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Mysterious Space Radio Signals Baffle Scientists Again

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Mysterious Space Radio Signals Baffle Scientists Again

 Astronomers have discovered another mysterious, powerful, and recurring radio burst, which could bring them one step closer to uncovering the secrets behind this strange phenomenon.

 A new paper by an international consortium of astrophysicists, published in Nature this week, details the new discovery and describes how it mysteriously fires weaker signals between its large, repeating bursts, something scientists have only seen once before.

 What sets fast radio bursts (FRBs) - unusual pulses of radio signals emitted from deep space that have baffled astronomers for more than a decade - apart from other radio signals is their extreme strength and a short length.

 This last mysterious radio burst called FRB 190520B was first detected in 2019 by a team of astronomers using the five hundred-meter-high China Spherical Radio Telescope (FAST).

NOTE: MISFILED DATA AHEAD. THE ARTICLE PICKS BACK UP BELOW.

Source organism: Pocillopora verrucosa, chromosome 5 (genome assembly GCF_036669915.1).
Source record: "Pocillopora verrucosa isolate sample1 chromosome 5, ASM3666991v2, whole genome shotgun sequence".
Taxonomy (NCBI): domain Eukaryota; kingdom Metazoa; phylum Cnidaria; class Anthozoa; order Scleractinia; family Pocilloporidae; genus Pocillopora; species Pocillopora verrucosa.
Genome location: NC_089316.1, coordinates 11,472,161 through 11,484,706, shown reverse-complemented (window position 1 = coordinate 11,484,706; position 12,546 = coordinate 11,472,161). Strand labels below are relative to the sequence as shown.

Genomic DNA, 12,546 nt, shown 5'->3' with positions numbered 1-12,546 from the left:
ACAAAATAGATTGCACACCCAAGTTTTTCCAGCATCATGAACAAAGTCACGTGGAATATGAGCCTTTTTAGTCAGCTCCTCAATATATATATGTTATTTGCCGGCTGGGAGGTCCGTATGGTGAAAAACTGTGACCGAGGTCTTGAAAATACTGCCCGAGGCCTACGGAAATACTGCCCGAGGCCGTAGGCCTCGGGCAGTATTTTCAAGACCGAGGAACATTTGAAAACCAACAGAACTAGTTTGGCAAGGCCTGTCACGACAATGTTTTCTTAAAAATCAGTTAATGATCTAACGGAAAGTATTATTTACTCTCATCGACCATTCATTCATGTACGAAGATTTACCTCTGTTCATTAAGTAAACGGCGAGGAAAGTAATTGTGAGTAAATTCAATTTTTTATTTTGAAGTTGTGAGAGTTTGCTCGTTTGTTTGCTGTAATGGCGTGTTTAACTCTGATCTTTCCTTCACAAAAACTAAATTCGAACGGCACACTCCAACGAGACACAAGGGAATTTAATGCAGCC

Since then, the team has been trying to locate the source of the signal, as detailed in their new study, scientists have been able to trace the signal back to the vicinity of a dwarf galaxy about three billion light-years away.

 And while most of the FRBs discovered so far appear to have been one-off, some are known to repeat at regular intervals.

 What makes this latest FRB wonderfully different is the fact that it also emits weaker radio waves between its big bursts.

 So far, only another specific FRB has done the same thing - FRB 121102, which was first discovered in 2012.

 As Caltech astronomer and study co-author Casey Law told, "The biggest surprise to me was the realization that the new FRB appears to be a 'perfect' twin of an earlier discovery."

 Scientists hope that the similarities - and differences - between these two FRB discoveries will be useful in discovering their causes, and Yu Wenfei, a co-author with the Shanghai Astronomical Observatory, told "I'm optimistic... the mystery of the FRB will be solved by investigating such eruptions." extreme radio.”